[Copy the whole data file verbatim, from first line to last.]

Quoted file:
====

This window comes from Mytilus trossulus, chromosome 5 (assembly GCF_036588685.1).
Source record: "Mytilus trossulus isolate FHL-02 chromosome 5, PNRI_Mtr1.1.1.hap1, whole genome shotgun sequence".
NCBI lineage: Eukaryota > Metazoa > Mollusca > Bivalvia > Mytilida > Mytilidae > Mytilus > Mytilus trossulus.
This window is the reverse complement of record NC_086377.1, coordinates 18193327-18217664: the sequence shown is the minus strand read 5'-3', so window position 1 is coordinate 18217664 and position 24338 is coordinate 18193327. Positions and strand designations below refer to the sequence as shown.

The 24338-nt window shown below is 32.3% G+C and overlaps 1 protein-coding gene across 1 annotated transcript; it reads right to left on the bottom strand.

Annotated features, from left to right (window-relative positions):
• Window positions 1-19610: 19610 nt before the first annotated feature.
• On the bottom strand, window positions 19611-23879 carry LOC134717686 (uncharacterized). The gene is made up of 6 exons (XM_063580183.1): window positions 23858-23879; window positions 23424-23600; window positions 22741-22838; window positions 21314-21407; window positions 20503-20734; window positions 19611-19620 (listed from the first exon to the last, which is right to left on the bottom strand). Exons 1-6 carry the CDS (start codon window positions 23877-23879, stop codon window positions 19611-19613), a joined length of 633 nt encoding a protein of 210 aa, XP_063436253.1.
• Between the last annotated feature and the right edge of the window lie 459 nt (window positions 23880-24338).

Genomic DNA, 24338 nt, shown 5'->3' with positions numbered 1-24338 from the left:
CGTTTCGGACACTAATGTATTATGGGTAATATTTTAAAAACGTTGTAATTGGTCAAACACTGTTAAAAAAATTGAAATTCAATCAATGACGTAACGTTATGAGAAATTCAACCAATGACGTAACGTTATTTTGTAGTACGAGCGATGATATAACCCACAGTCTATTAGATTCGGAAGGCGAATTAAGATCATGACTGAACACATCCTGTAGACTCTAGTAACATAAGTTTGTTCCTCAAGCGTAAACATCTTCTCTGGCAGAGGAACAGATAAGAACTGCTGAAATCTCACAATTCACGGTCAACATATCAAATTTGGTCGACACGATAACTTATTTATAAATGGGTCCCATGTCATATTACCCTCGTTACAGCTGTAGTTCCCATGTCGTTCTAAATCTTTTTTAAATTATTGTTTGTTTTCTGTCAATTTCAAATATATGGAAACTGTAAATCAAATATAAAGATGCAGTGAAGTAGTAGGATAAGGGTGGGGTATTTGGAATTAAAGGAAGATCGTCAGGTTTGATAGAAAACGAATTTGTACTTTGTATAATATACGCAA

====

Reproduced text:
This window comes from Mytilus trossulus, chromosome 5 (assembly GCF_036588685.1).
Source record: "Mytilus trossulus isolate FHL-02 chromosome 5, PNRI_Mtr1.1.1.hap1, whole genome shotgun sequence".
NCBI lineage: Eukaryota > Metazoa > Mollusca > Bivalvia > Mytilida > Mytilidae > Mytilus > Mytilus trossulus.
This window is the reverse complement of record NC_086377.1, coordinates 18193327-18217664: the sequence shown is the minus strand read 5'-3', so window position 1 is coordinate 18217664 and position 24338 is coordinate 18193327. Positions and strand designations below refer to the sequence as shown.

The 24338-nt window shown below is 32.3% G+C and overlaps 1 protein-coding gene across 1 annotated transcript; it reads right to left on the bottom strand.

Annotated features, from left to right (window-relative positions):
• Window positions 1-19610: 19610 nt before the first annotated feature.
• On the bottom strand, window positions 19611-23879 carry LOC134717686 (uncharacterized). The gene is made up of 6 exons (XM_063580183.1): window positions 23858-23879; window positions 23424-23600; window positions 22741-22838; window positions 21314-21407; window positions 20503-20734; window positions 19611-19620 (listed from the first exon to the last, which is right to left on the bottom strand). Exons 1-6 carry the CDS (start codon window positions 23877-23879, stop codon window positions 19611-19613), a joined length of 633 nt encoding a protein of 210 aa, XP_063436253.1.
• Between the last annotated feature and the right edge of the window lie 459 nt (window positions 23880-24338).

Genomic DNA, 24338 nt, shown 5'->3' with positions numbered 1-24338 from the left:
CGTTTCGGACACTAATGTATTATGGGTAATATTTTAAAAACGTTGTAATTGGTCAAACACTGTTAAAAAAATTGAAATTCAATCAATGACGTAACGTTATGAGAAATTCAACCAATGACGTAACGTTATTTTGTAGTACGAGCGATGATATAACCCACAGTCTATTAGATTCGGAAGGCGAATTAAGATCATGACTGAACACATCCTGTAGACTCTAGTAACATAAGTTTGTTCCTCAAGCGTAAACATCTTCTCTGGCAGAGGAACAGATAAGAACTGCTGAAATCTCACAATTCACGGTCAACATATCAAATTTGGTCGACACGATAACTTATTTATAAATGGGTCCCATGTCATATTACCCTCGTTACAGCTGTAGTTCCCATGTCGTTCTAAATCTTTTTTAAATTATTGTTTGTTTTCTGTCAATTTCAAATATATGGAAACTGTAAATCAAATATAAAGATGCAGTGAAGTAGTAGGATAAGGGTGGGGTATTTGGAATTAAAGGAAGATCGTCAGGTTTGATAGAAAACGAATTTGTACTTTGTATAATATACGCAA